My second, longer part of my trip in Italy as I mentioned in my previous post, was spent in Salerno studying Italian. I decided to do this (as many of you I’m sure already know) I’m studying Italian at university and wanted to concrete everything I’d learnt in my first year as a beginner and get a little bit of a head start on next years course. Having been to the Goethe Institut in Frankfurt previously, for my German I was thrilled to be given the opportunity to do a similar course in Italy (only at a lower level). Language schools across the globe follow the CEF (Common European Framework of Reference for Languages: Learning, Teaching, Assessment) and thus are usually on a par with one another no matter where you go… or so I’m told.
Accademia Itliana is situated in the heart of Salerno; a small, beautiful harbor city in Campania. I lived in Centro Storico, the old city of Salerno, which had gorgeous Italian charm; with cobbled, narrow streets and ancient buildings and churches. Here, I lived with a host family, Maria and Antonio (her son) in what was renowned as ‘Casa Maria’. Unlike usual host families in which it is usually yourself and the family, in this case Maria and Antonio, I instead lived with a couple of other students from Accademia Italiana and also holiday-makers from their advertisements on Booking.com and Expedia. Maria did not speak any English which was perfect for what I was using the experience for… even if most of our conversations did involve a large variety of hand gesticulations – but when in Italy…
My days at Accademia Italiana consisted of morning classes (9-11am, 11.30-12.30) and a private, forty-five minute afternoon class as I opted for the super-intensive course. During my stay, I progressed over two classes and found that most of the teaching staff were enthusiastic and relatively focused. I was however slightly disappointed by what the academy considered ‘intensive’ to be, as having been to the Goethe Institut previously and only partaking in a ‘standard’ course it seemed far less intense. On most days we would get some form of compiti (homework) due in for the next day which would generally only take a maximum of half an hour (including the compiti from my private lesson). This in comparison to the Goethe Institut I found rather strange since we would have a minimum of a couple of hours of Hausaufgaben (homework) due in for the next day, just from our main lesson in the morning. There, I was also actively encouraged to remain at the institute in order for other teachers to aid my learning, if required. In addition to this at least once a week there were classes to help us to improve our pronunciation and communicative skills. Yet, to my dismay none of this was offered at Accademia Italiana.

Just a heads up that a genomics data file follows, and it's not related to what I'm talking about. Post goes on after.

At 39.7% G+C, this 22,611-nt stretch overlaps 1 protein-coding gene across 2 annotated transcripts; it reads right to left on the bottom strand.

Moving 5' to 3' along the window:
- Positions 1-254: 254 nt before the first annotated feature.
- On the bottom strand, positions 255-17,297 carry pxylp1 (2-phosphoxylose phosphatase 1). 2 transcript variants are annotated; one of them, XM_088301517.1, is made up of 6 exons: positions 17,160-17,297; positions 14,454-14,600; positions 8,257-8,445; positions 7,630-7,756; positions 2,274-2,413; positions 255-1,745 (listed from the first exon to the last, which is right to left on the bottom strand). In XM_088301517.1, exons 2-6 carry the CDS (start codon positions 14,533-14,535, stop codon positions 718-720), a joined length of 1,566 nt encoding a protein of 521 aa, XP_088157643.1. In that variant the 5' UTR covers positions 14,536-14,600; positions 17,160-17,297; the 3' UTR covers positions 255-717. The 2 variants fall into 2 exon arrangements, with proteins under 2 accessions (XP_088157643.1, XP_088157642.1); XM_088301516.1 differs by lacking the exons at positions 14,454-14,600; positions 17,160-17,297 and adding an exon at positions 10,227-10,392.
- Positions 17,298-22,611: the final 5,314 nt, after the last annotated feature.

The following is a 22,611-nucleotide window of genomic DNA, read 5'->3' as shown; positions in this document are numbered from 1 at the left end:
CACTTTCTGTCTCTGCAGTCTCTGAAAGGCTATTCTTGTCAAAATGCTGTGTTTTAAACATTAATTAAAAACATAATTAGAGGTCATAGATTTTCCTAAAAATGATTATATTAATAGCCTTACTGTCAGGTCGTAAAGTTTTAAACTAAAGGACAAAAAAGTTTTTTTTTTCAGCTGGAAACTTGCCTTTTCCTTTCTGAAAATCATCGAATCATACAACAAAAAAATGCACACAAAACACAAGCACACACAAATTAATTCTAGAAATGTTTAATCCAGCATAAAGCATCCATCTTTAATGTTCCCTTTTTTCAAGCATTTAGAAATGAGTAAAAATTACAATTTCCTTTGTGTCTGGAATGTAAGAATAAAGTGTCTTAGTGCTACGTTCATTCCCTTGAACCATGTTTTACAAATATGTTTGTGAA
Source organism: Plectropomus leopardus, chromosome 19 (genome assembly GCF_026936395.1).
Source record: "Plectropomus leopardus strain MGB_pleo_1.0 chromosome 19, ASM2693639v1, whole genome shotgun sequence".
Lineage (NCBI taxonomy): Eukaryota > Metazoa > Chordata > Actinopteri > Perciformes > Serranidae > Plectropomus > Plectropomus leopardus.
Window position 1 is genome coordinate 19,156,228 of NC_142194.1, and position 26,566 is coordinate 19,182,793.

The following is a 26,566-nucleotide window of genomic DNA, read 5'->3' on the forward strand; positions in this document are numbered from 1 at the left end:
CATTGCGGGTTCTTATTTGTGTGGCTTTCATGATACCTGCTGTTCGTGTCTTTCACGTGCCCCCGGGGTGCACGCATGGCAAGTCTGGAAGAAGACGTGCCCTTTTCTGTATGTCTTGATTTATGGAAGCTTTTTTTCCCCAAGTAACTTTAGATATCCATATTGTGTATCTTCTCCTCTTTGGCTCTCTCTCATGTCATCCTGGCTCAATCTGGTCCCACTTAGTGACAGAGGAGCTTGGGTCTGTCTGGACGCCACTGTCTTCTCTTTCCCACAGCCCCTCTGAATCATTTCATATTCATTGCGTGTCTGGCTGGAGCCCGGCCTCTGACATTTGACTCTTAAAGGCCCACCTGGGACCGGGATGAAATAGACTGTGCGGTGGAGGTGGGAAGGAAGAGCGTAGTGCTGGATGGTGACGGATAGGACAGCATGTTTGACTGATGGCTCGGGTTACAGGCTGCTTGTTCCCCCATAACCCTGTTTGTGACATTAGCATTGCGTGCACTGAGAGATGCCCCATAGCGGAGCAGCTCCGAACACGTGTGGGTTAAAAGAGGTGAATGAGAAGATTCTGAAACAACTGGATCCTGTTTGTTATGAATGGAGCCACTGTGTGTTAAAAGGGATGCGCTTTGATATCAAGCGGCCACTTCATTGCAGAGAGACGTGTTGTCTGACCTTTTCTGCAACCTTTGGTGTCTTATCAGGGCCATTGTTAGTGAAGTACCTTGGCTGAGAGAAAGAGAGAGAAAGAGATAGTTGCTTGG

So, after attending the academy in the morning and early part of the afternoon I went to one of the tracks in Salerno, Vestuti Stadio. Where there was also a small, functional gym. Having been in contact previously with the club and introducing myself to a lovely lady named Anna, I was able to use both the track and gym at my disposal, totally free of charge – how cool is that?!
My weekends were my own and the two weekends I had seemed to fly by. For one of them I visited my family in Battipaglia to try and regain some of my tan I’d lost, sitting around in a classroom and the other I spent with my friends I’d met from the academy exploring Amalfi and catching some rays in Salerno. During my stay, it was also Ferragosto, a national, Catholic holiday celebrating the assumption of Mary. This meant on Tuesday the 15th we did not attend the academy. In the morning, myself, a couple of the girls from the academy and an Italian lady I lived with ventured to Cetara, only fifteen minutes away by bus or boat from Salerno. Cetara is only 4km ² and renowned for its fish dishes. The beautiful, little commune has a spectacular outlook and gorgeous little buildings like those in Amalfi and Positano. In addition to this, the water in Cetara is not only clear, but also cold – which previously we had not found anywhere else along the coastline. Having been melting in 35+ degrees this was a very much welcomed discovery. In the evening we hopped on a boat to enjoy some fireworks in Minori and Positano, which were spectacular – nothing like that which you’d experience in England.
Salerno is an amazing base for holiday makers and also a lovely place to have lived. As it has two harbors it’s incredibly easy to explore and also really affordable. Salerno combines the modern with the old, with both it’s restaurants, shops and structures. The Centro Storico encapsulates what I associate Italy with most from past experiences and what is generally sold to holidaymakers; boutiques, cobbles and charm. Whilst there are numerous modern and minimalist bars, and shops as you would find in England or even London. Many of the shops one would recognise, such as MAC and Bershka.
My time in Italy was eyeopening and an fab experience in a gorgeous city. There are naturally a few things I would have changed (which I’ll perhaps write a little post about), but I’m really glad I went – my Italian has certainly improved and at the end of the day, that was the aim!